Vijay Iyer, Linda May Han Oh, Tyshawn Sorey: Compassion

Piano, bass and drums trio improvises on largely modal sequences over rhythms ranging from rolling rubato to urgent Latin-rock


Piano, bass and drum trios come together and drift apart with regularity. There’s enough evidence on this trio’s second album to hope that the same doesn’t prove to be true because they have a habit of singing off the same hymn sheet whilst losing little of their individual identities.

Their grasp of dynamics is clear on Arch, which in around seven winks of an eye falls from animation to a state of contemplation before ending abruptly yet at a moment that feels right. They’re close listeners too, each capable of responding quickly to one another’s input and in a manner which, while it inevitably shows the influence of countless earlier trios, doesn’t do so overtly.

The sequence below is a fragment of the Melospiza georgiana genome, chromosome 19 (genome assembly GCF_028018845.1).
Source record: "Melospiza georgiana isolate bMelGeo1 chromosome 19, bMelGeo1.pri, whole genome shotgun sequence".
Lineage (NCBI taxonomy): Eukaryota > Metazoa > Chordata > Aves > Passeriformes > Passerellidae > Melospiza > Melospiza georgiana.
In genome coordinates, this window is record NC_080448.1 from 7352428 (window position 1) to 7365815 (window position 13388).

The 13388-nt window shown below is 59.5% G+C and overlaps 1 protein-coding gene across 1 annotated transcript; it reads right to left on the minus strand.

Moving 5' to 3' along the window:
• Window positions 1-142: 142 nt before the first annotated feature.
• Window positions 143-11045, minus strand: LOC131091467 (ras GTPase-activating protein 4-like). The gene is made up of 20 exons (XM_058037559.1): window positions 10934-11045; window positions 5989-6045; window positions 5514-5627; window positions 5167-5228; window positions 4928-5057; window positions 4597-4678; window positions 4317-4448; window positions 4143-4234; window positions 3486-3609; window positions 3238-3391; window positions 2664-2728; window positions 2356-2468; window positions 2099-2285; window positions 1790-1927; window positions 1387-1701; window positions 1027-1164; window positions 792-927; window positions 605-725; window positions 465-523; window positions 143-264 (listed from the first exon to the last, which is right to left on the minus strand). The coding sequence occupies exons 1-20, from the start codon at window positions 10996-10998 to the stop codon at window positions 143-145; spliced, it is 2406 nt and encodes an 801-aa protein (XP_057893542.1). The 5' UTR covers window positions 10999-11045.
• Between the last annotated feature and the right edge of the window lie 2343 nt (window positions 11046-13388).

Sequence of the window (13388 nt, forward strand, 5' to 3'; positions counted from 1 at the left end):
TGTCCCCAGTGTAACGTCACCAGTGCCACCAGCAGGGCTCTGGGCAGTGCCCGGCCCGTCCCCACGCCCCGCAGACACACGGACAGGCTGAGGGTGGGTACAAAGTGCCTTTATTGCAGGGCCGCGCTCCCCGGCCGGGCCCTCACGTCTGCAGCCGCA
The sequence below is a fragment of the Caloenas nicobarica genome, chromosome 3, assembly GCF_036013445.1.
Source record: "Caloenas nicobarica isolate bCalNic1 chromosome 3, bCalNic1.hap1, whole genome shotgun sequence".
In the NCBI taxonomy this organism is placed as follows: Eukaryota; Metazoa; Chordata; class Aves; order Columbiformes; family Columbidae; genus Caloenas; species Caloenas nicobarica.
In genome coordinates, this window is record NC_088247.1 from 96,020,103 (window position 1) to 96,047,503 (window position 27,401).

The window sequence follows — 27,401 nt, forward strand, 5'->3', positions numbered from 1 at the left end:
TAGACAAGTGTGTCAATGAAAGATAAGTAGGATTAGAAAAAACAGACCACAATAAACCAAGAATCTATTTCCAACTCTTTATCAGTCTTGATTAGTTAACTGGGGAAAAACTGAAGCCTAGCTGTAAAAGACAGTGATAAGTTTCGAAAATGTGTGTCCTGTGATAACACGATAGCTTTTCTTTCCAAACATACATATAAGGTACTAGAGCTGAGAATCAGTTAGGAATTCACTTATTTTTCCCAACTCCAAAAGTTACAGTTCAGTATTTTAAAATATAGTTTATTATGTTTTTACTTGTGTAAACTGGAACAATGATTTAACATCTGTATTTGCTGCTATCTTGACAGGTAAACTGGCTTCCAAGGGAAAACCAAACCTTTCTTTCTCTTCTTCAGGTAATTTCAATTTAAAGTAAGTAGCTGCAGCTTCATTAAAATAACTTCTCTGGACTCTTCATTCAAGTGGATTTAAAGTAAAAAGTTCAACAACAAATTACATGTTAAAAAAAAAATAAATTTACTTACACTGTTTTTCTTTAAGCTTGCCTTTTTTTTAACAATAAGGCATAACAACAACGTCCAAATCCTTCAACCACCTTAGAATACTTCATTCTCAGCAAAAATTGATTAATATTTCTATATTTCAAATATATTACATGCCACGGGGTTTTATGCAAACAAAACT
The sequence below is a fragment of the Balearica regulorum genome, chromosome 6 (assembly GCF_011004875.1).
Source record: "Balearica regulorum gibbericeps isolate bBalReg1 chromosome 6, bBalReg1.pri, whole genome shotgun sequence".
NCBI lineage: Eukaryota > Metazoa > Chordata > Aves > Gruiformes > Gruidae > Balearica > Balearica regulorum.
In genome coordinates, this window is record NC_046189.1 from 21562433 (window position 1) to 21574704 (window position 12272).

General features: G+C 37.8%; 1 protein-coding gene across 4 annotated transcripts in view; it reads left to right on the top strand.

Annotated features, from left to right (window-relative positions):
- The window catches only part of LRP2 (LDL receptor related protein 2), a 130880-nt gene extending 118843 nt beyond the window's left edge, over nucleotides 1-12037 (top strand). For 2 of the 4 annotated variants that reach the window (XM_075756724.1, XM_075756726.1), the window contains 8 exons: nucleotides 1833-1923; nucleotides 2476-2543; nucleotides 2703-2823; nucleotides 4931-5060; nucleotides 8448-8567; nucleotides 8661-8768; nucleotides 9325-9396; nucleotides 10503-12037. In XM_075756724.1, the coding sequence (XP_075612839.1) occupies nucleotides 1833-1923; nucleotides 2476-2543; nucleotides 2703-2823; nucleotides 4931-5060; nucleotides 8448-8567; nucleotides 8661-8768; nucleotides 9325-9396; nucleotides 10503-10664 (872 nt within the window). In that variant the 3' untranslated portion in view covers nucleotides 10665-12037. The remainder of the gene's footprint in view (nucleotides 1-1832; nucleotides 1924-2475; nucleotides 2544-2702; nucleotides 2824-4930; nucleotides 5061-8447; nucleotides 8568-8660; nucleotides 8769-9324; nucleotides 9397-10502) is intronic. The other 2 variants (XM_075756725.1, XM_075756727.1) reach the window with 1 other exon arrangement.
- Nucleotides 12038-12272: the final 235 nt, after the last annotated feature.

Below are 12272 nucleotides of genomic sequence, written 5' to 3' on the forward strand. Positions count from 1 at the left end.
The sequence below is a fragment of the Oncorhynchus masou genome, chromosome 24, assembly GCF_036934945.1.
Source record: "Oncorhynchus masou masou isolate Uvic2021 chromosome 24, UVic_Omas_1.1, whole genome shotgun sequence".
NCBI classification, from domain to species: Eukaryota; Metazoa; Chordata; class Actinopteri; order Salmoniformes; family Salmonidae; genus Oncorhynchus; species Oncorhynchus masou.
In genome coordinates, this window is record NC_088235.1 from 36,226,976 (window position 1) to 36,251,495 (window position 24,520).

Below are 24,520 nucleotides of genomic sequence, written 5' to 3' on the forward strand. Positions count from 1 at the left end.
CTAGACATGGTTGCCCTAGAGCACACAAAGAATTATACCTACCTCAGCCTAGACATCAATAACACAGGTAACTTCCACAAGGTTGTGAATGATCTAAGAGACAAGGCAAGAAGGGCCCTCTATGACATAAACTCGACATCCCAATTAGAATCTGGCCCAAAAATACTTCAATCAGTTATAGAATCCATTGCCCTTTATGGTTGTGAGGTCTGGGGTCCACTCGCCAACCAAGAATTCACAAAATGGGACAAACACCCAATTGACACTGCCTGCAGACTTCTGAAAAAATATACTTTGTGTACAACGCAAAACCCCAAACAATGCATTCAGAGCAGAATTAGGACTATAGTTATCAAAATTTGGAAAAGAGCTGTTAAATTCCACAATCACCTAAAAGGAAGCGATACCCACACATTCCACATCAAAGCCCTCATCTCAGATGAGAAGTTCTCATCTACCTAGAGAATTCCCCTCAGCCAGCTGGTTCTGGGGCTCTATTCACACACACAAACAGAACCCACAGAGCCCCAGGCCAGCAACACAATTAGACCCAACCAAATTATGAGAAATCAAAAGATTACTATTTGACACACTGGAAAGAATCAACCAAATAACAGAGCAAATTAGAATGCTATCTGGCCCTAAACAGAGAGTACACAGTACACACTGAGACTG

In an album that ranges relatively widely in terms of mood, it’s perhaps equally inevitable that some pieces will leave more of an impression than others, and for me Maelstrom is a case in point. Again the trio’s collective ability to fall quickly from a shout to a whisper is a musical virtue, while the level of commitment is deftly maintained.

Roscoe Mitchell’s Nonaah gets a less than three-minute outing, which in a way is a shame as I suspect a longer take would have enabled the trio to tease out nuances. But the fact that it’s here at all is testament to where this group is coming from in terms of “the tradition”.

Compassion; Overjoyed; Maelstrom; Prelude; Orison; Tempest; Panegyric; Nonaah; Where I Am; Ghostrumental; It Goes; Free Spirits / Drummer’s Song (65.36)
Iyer (p); Oh (b); Sorey (d). Oktaven Studio, Mount Vernon, New York, May 2022.
ECM 556 7498